Tax rate for conglomerates raised

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Tax rate for conglomerates raised


The Ministry of Strategy and Finance yesterday disclosed new tax rates that will raise an additional 1.66 trillion won ($1.47 billion) in tax revenue over the next five years, raising taxes slightly on conglomerates and reducing some deductions for high income earners.

But it admitted the 17 changes were more fine-tuning than major alterations in policy.

Finance Minister Bahk Jae-wan said it was difficult to make drastic changes with only five months left in the government’s term.

“At this last round of tax reformation under the incumbent government, the government tried to keep its basic direction toward tax reduction, but fine-tuned some vulnerabilities in the current policy,” said Bahk at a press conference yesterday.

The income tax rates for average incomes were unchanged. Bahk said he thought that would be a move in the wrong direction with the presidential election approaching. The ruling Saenuri Party will independently come up with its own tax proposals next month.

“It was difficult to make a long-term change that will affect the next government,” Bahk said.

Well-paid people, who earn more than 880 million won a year, still need to pay income taxes at rates between 24 and 38 percent.

The minimum corporate tax rate for conglomerates with more than 100 billion won in assets will inch up from the current 14 percent to 15 percent.

The ministry said there are 21 conglomerates subject to the raise, which will earn as much as 100 billion won in tax revenue.

Baek Un-chan, director of the ministry’s tax policy department, said 99.8 percent of the new revenue will come from reduced deductions from high income earners and the higher tax rates on conglomerates. According to the government’s calculations, revenue from the middle class and small and medium-sized businesses will decrease 14.5 percent.

Bahk said that the hike in taxes on conglomerates was not a populist move to “tax the rich.” The government still believes in its previous goals of boosting the economy and enhancing its own fiscal soundness, he said.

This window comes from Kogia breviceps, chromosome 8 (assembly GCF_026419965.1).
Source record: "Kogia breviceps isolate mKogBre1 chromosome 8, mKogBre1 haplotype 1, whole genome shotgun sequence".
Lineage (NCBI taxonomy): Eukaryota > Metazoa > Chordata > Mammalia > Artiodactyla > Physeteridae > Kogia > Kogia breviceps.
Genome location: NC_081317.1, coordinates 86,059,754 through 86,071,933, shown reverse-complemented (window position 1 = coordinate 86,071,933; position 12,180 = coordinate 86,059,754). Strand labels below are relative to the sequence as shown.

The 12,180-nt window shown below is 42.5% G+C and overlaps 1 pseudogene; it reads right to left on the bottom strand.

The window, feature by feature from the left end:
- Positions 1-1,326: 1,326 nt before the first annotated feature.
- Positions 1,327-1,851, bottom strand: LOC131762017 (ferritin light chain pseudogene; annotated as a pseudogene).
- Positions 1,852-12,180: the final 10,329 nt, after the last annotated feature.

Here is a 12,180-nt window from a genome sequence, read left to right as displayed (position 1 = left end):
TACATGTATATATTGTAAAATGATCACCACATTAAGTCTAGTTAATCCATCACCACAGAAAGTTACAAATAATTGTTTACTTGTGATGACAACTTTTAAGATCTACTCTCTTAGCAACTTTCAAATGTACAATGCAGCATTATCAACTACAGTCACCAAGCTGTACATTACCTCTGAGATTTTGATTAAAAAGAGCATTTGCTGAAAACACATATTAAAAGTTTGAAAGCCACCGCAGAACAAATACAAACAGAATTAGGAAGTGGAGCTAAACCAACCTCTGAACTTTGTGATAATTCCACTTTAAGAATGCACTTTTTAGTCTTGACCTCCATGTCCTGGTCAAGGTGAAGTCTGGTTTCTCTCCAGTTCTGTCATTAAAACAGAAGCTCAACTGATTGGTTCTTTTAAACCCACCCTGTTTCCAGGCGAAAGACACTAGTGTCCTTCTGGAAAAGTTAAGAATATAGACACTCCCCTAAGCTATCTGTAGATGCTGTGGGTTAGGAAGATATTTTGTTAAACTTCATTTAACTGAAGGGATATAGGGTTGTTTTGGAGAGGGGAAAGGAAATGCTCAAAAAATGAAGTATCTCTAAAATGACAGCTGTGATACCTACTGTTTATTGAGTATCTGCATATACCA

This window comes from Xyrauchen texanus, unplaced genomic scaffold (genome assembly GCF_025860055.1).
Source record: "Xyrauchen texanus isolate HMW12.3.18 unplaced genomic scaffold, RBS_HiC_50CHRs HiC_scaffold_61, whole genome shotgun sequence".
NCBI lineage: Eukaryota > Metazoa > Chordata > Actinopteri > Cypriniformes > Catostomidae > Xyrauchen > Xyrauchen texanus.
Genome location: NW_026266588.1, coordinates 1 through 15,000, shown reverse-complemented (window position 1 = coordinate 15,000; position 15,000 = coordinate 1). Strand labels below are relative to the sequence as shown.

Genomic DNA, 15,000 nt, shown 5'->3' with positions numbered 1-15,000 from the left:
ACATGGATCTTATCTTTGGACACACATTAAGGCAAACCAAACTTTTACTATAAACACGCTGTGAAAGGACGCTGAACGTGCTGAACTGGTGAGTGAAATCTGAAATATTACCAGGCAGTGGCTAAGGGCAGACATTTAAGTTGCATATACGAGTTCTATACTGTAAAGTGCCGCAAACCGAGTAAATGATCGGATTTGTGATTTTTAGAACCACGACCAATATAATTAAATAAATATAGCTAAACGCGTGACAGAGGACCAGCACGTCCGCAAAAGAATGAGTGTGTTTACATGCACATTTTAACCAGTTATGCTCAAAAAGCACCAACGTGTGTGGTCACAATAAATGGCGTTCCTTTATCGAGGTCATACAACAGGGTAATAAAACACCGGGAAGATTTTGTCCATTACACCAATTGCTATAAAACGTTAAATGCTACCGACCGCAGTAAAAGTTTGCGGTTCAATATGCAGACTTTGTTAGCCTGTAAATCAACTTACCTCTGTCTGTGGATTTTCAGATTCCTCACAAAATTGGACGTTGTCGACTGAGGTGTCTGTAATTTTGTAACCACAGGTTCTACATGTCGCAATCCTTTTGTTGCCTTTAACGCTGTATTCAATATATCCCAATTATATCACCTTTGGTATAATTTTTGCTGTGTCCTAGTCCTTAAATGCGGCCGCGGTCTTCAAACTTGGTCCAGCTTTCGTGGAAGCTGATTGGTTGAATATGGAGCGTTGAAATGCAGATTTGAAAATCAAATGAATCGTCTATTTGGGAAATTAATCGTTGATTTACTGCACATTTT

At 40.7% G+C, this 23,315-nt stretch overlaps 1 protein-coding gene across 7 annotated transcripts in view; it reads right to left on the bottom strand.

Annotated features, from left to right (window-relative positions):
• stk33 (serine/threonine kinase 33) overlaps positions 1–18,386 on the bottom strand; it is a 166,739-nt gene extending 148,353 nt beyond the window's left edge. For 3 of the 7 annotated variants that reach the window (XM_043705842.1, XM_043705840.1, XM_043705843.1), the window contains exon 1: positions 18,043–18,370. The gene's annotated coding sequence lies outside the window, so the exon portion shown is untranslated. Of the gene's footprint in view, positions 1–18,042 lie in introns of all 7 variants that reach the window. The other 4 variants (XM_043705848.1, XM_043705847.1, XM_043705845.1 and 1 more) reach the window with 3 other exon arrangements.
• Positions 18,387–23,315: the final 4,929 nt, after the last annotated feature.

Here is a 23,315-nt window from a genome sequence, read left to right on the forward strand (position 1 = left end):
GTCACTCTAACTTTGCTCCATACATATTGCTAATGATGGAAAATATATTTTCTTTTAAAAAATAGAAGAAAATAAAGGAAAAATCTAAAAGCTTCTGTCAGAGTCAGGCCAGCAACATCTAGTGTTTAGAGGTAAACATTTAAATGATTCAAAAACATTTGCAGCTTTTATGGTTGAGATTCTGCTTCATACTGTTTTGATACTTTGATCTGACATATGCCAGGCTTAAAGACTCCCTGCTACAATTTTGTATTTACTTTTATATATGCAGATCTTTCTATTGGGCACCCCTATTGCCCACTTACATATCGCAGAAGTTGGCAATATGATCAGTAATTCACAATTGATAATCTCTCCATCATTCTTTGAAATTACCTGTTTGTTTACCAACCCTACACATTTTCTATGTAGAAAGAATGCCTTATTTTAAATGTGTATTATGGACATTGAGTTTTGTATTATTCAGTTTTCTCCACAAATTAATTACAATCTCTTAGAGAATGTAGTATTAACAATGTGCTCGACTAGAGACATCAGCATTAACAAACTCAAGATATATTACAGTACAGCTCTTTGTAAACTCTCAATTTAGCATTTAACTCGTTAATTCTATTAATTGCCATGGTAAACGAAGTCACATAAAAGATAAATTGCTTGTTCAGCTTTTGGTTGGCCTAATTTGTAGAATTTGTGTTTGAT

“The government is going against the tide, when other countries tend to cut corporate tax rates in order to support growth,” said Yoo Han-ik at the Federation of Korean Industries.

Taxes for smaller businesses will go down a bit. Start-ups and small enterprises will pay 50 percent less in corporate tax for their first five years in existence, compared to the current rules, which only extend for four years.

Individuals who make angel investments in start-ups will get a 30 percent deduction in income tax, up from the current 20 percent.

In order to boost the stagnant real estate market, the government decided to reduce taxes on the profit from selling a house or apartment for owners of multiple properties.

To deflate a real estate bubble, the Roh Moo-hyun government imposed a 50 percent tax on real estate profits for people who owned two properties, and 60 percent for those who owned more than two. The new tax rate will be 36 percent.

To ease the household debt problem, the ministry decided to increase tax deductions for consumers who use cash or debit cards to pay bills. It will decrease deductions for people who use credit cards. For years, Korea has encouraged use of credit and debit cards to cut down on the “black” or unrecorded economy.

Luxury handbags imported for more than 2 million won per piece will be taxed 20 percent on the retail price.

By Song Su-hyun []
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